Twitter has finally started downsizing its workforce. Since Elon Musk announced the acquisition of Twitter, the future of Twitter employees has been in trouble.
According to new reports, the microblogging site has cut 30 percent of its talent acquisition team, which primarily includes recruiters and people responsible for onboarding new hires. In addition, Twitter has confirmed the dismissal of 100 employees.
The Wall Street Journal reported that Twitter had parted ways with people on its talent acquisition team. As a result, nearly 100 people have lost their jobs at the company.
The firing came weeks after Musk said Twitter needs to get back on its feet, hinting at possible layoffs. Twitter had previously announced a hiring freeze to cut costs as the company struggles to finalize its acquisition by Musk.
The company spokesperson added that employees will receive severance packages (but declined to share specifics) and said that the remaining recruitment staff will be reprioritized due to decreased hiring. Twitter is pausing most hiring and backfills, aside from the most critical roles.
Twitter CEO Parag Agrawal in May fired consumer product leader Kayvon Beykpour and head of revenue product Bruce Falck, saying there is a hiring freeze now and Twitter will also pause spending in most areas.
Agrawal had said that the company will also be reviewing all extended offers to determine criticality and those that should be pulled back.
“We are not planning company-wide layoffs, but leaders will continue making changes to their organizations to improve efficiencies as needed,” Agrawal had said in a memo to employees.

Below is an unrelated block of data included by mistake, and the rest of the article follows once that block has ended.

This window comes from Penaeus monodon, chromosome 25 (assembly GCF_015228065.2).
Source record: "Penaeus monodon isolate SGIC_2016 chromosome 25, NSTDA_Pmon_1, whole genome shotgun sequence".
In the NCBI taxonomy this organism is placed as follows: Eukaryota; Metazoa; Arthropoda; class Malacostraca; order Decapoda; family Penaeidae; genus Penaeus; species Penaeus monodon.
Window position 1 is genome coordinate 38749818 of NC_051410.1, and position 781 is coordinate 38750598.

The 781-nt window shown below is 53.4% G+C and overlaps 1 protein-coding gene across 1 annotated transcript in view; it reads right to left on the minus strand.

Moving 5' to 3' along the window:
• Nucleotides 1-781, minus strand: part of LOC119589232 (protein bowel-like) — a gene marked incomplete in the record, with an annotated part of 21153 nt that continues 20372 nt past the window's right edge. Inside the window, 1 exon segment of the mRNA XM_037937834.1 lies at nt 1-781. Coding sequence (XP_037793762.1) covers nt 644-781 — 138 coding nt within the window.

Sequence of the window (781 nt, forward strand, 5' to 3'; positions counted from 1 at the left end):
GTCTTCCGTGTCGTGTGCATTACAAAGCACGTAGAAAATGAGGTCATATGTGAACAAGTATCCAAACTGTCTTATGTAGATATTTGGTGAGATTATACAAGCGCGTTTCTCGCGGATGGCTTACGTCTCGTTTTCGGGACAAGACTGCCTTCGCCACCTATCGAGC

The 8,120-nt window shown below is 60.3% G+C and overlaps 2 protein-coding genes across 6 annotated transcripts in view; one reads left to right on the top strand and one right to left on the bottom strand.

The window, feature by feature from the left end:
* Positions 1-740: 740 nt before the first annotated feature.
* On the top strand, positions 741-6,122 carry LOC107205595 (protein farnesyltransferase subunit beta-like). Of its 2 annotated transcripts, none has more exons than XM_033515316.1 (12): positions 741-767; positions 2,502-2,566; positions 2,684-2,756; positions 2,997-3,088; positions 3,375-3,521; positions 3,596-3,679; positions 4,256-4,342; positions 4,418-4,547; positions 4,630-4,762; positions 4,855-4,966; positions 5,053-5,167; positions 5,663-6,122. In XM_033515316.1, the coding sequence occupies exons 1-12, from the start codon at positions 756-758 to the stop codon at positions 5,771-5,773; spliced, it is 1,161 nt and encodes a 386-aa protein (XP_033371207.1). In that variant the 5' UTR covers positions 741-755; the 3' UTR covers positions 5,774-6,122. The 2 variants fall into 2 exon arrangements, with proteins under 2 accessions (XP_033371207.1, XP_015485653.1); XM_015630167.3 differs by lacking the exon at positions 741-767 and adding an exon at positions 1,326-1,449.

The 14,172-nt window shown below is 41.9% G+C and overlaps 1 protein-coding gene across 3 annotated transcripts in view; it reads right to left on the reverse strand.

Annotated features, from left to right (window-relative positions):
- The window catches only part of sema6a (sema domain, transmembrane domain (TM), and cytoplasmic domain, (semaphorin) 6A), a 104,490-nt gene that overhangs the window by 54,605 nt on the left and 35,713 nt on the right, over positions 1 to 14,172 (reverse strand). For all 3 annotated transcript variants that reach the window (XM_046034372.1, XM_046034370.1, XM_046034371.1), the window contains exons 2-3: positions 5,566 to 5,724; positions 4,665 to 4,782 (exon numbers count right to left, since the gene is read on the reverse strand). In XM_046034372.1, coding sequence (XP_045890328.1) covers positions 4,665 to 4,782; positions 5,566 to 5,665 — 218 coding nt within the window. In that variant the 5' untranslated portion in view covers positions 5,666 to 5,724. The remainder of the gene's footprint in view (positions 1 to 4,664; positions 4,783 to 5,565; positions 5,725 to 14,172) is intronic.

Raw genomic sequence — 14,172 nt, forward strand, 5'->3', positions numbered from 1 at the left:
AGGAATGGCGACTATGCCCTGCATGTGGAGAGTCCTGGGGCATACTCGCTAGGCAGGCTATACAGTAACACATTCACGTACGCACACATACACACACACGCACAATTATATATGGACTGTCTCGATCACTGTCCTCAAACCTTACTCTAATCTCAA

Twitter has paused most hiring and backfills, except for business-critical roles as determined by ‘Staff’ members.
“Some have been asking why a lame-duck CEO would make these changes if we’re getting acquired anyway. While I expect the deal to close, we need to be prepared for all scenarios and always do what’s right for Twitter,” Agrawal had said.
Agrawal himself will also likely lose his short-lived CEO role if Musk’s acquisition goes through.
In a recent all-hands call with Twitter employees, Musk said that he’s not concerned with what title he’d have at the company, but that he wants to be heavily involved in the product. At that meeting, Twitter employees voiced concerns about potential layoffs in response to the macroeconomic environment.
“Right now, costs exceed revenue. That’s not a great situation,” he said regarding potential Twitter layoffs. As CEO of Tesla, Musk just laid off nearly 200 employees and shuttered the company’s San Mateo, California office amid broader job reductions. Still, it’s unclear what influence Musk would have on Twitter’s workforce if the deal even closes.